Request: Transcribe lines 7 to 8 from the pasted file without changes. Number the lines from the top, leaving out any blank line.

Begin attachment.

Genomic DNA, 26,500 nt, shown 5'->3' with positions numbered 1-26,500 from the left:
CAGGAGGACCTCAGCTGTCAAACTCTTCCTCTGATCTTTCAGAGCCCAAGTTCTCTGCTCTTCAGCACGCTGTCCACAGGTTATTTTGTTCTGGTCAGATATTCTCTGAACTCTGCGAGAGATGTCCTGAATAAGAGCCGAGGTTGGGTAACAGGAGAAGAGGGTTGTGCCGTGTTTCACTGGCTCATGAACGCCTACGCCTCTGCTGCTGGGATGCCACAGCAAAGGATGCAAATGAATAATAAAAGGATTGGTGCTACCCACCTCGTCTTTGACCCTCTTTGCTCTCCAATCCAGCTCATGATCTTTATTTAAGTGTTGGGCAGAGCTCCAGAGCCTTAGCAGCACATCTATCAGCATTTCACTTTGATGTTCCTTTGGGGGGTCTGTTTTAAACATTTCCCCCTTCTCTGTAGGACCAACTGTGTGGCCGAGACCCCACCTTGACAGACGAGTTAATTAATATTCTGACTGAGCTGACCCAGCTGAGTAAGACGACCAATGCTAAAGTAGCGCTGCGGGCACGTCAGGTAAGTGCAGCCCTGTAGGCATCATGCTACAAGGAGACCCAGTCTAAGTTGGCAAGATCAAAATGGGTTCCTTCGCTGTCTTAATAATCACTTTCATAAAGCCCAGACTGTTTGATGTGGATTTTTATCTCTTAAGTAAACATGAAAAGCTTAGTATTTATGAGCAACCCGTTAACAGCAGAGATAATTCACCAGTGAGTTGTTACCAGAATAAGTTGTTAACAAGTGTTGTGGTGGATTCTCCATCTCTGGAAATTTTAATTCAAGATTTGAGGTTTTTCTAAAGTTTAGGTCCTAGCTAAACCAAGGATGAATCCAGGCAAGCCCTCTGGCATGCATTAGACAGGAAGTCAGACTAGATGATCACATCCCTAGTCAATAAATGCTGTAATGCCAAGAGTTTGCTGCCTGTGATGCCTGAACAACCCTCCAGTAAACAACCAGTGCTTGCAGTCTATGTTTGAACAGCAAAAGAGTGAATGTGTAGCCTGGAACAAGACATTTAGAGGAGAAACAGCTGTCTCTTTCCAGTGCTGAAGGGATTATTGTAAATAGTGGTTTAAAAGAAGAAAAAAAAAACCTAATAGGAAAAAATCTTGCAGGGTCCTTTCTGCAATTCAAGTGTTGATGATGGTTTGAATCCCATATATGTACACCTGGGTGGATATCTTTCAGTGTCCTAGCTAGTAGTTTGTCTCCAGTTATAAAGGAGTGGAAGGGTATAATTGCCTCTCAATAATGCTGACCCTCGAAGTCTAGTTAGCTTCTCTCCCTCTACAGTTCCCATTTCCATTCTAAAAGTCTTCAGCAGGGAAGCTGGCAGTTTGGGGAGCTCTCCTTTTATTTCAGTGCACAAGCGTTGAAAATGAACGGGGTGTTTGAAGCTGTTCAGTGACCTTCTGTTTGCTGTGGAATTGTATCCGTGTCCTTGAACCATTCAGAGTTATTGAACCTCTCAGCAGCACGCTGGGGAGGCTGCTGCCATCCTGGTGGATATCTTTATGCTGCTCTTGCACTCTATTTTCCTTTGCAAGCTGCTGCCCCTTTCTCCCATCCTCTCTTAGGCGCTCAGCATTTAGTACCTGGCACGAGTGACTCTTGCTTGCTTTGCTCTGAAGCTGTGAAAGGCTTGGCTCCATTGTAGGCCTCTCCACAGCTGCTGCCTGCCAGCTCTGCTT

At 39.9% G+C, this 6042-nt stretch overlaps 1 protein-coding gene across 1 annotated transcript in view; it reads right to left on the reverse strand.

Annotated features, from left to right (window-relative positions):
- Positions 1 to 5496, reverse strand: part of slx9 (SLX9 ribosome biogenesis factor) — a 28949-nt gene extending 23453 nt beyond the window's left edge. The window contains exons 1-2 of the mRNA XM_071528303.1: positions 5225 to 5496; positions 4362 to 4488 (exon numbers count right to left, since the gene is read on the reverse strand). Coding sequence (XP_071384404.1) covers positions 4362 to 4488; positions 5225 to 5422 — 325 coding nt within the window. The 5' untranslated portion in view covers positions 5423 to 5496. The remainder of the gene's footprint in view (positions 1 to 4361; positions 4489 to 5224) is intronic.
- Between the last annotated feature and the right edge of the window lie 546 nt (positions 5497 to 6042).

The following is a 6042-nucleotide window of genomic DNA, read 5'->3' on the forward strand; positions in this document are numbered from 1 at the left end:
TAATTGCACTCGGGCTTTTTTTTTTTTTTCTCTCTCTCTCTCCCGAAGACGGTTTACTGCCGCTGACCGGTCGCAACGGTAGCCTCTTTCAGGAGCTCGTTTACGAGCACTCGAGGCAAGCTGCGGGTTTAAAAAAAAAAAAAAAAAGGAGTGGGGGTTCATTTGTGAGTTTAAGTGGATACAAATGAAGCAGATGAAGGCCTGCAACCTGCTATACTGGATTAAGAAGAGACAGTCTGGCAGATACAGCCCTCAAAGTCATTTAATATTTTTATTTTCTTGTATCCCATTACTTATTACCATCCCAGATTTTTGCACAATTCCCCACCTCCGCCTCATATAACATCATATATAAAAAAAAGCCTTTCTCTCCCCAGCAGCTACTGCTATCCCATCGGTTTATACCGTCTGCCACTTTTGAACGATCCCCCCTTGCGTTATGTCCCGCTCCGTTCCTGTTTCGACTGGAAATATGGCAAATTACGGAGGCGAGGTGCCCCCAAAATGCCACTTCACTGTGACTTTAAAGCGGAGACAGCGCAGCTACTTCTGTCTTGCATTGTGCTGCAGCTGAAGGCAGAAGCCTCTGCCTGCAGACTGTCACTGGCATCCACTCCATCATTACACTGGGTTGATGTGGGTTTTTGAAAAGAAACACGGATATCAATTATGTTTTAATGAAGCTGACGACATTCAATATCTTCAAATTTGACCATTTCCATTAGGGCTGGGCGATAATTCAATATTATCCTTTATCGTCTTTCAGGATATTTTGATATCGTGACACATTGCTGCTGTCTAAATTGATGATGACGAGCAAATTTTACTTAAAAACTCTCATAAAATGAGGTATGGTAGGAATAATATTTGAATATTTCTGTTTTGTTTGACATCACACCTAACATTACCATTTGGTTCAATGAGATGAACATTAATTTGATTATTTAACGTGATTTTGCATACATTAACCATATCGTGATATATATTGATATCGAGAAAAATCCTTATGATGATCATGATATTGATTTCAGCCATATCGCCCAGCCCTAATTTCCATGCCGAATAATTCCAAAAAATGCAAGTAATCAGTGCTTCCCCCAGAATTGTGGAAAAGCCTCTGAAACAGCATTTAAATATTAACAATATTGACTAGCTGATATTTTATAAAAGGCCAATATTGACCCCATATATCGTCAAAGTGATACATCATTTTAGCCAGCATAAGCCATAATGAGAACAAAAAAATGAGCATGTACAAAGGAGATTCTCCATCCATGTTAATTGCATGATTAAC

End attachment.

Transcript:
The following is a 6042-nucleotide window of genomic DNA, read 5'->3' on the forward strand; positions in this document are numbered from 1 at the left end:
TAATTGCACTCGGGCTTTTTTTTTTTTTTCTCTCTCTCTCTCCCGAAGACGGTTTACTGCCGCTGACCGGTCGCAACGGTAGCCTCTTTCAGGAGCTCGTTTACGAGCACTCGAGGCAAGCTGCGGGTTTAAAAAAAAAAAAAAAAAGGAGTGGGGGTTCATTTGTGAGTTTAAGTGGATACAAATGAAGCAGATGAAGGCCTGCAACCTGCTATACTGGATTAAGAAGAGACAGTCTGGCAGATACAGCCCTCAAAGTCATTTAATATTTTTATTTTCTTGTATCCCATTACTTATTACCATCCCAGATTTTTGCACAATTCCCCACCTCCGCCTCATATAACATCATATATAAAAAAAAGCCTTTCTCTCCCCAGCAGCTACTGCTATCCCATCGGTTTATACCGTCTGCCACTTTTGAACGATCCCCCCTTGCGTTATGTCCCGCTCCGTTCCTGTTTCGACTGGAAATATGGCAAATTACGGAGGCGAGGTGCCCCCAAAATGCCACTTCACTGTGACTTTAAAGCGGAGACAGCGCAGCTACTTCTGTCTTGCATTGTGCTGCAGCTGAAGGCAGAAGCCTCTGCCTGCAGACTGTCACTGGCATCCACTCCATCATTACACTGGGTTGATGTGGGTTTTTGAAAAGAAACACGGATATCAATTATGTTTTAATGAAGCTGACGACATTCAATATCTTCAAATTTGACCATTTCCATTAGGGCTGGGCGATAATTCAATATTATCCTTTATCGTCTTTCAGGATATTTTGATATCGTGACACATTGCTGCTGTCTAAATTGATGATGACGAGCAAATTTTACTTAAAAACTCTCATAAAATGAGGTATGGTAGGAATAATATTTGAATATTTCTGTTTTGTTTGACATCACACCTAACATTACCATTTGGTTCAATGAGATGAACATTAATTTGATTATTTAACGTGATTTTGCATACATTAACCATATCGTGATATATATTGATATCGAGAAAAATCCTTATGATGATCATGATATTGATTTCAGCCATATCGCCCAGCCCTAATTTCCATGCCGAATAATTCCAAAAAATGCAAGTAATCAGTGCTTCCCCCAGAATTGTGGAAAAGCCTCTGAAACAGCATTTAAATATTAACAATATTGACTAGCTGATATTTTATAAAAGGCCAATATTGACCCCATATATCGTCAAAGTGATACATCATTTTAGCCAGCATAAGCCATAATGAGAACAAAAAAATGAGCATGTACAAAGGAGATTCTCCATCCATGTTAATTGCATGATTAAC